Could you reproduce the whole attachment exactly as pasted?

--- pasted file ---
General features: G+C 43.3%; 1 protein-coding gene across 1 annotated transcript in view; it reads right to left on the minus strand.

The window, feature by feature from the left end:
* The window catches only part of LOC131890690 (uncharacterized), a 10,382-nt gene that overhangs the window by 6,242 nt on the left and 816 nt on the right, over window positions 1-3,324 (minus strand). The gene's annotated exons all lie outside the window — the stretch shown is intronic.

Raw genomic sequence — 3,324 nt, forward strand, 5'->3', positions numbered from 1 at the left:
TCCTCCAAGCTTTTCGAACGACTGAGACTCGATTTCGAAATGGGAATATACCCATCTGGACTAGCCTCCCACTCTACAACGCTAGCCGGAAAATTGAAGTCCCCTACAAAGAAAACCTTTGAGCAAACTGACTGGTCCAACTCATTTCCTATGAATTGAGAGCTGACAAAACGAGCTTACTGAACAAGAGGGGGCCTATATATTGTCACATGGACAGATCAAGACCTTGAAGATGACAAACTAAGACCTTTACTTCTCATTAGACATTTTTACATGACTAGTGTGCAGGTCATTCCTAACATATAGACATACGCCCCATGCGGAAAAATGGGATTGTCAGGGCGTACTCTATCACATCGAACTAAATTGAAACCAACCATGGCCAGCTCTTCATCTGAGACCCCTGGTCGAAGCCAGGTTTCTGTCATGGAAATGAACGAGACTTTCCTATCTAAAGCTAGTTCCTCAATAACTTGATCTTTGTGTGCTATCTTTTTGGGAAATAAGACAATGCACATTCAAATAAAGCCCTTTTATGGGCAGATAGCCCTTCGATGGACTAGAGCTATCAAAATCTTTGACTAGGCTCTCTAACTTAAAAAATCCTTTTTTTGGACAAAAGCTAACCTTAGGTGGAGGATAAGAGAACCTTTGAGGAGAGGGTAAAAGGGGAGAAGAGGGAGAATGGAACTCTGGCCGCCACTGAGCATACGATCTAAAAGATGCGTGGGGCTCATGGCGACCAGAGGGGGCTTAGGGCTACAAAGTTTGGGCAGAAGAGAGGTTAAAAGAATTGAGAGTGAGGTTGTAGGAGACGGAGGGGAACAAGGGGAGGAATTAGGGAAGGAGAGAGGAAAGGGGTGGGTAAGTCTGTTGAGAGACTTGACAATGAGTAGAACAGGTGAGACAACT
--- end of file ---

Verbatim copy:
General features: G+C 43.3%; 1 protein-coding gene across 1 annotated transcript in view; it reads right to left on the minus strand.

The window, feature by feature from the left end:
* The window catches only part of LOC131890690 (uncharacterized), a 10,382-nt gene that overhangs the window by 6,242 nt on the left and 816 nt on the right, over window positions 1-3,324 (minus strand). The gene's annotated exons all lie outside the window — the stretch shown is intronic.

Raw genomic sequence — 3,324 nt, forward strand, 5'->3', positions numbered from 1 at the left:
TCCTCCAAGCTTTTCGAACGACTGAGACTCGATTTCGAAATGGGAATATACCCATCTGGACTAGCCTCCCACTCTACAACGCTAGCCGGAAAATTGAAGTCCCCTACAAAGAAAACCTTTGAGCAAACTGACTGGTCCAACTCATTTCCTATGAATTGAGAGCTGACAAAACGAGCTTACTGAACAAGAGGGGGCCTATATATTGTCACATGGACAGATCAAGACCTTGAAGATGACAAACTAAGACCTTTACTTCTCATTAGACATTTTTACATGACTAGTGTGCAGGTCATTCCTAACATATAGACATACGCCCCATGCGGAAAAATGGGATTGTCAGGGCGTACTCTATCACATCGAACTAAATTGAAACCAACCATGGCCAGCTCTTCATCTGAGACCCCTGGTCGAAGCCAGGTTTCTGTCATGGAAATGAACGAGACTTTCCTATCTAAAGCTAGTTCCTCAATAACTTGATCTTTGTGTGCTATCTTTTTGGGAAATAAGACAATGCACATTCAAATAAAGCCCTTTTATGGGCAGATAGCCCTTCGATGGACTAGAGCTATCAAAATCTTTGACTAGGCTCTCTAACTTAAAAAATCCTTTTTTTGGACAAAAGCTAACCTTAGGTGGAGGATAAGAGAACCTTTGAGGAGAGGGTAAAAGGGGAGAAGAGGGAGAATGGAACTCTGGCCGCCACTGAGCATACGATCTAAAAGATGCGTGGGGCTCATGGCGACCAGAGGGGGCTTAGGGCTACAAAGTTTGGGCAGAAGAGAGGTTAAAAGAATTGAGAGTGAGGTTGTAGGAGACGGAGGGGAACAAGGGGAGGAATTAGGGAAGGAGAGAGGAAAGGGGTGGGTAAGTCTGTTGAGAGACTTGACAATGAGTAGAACAGGTGAGACAACT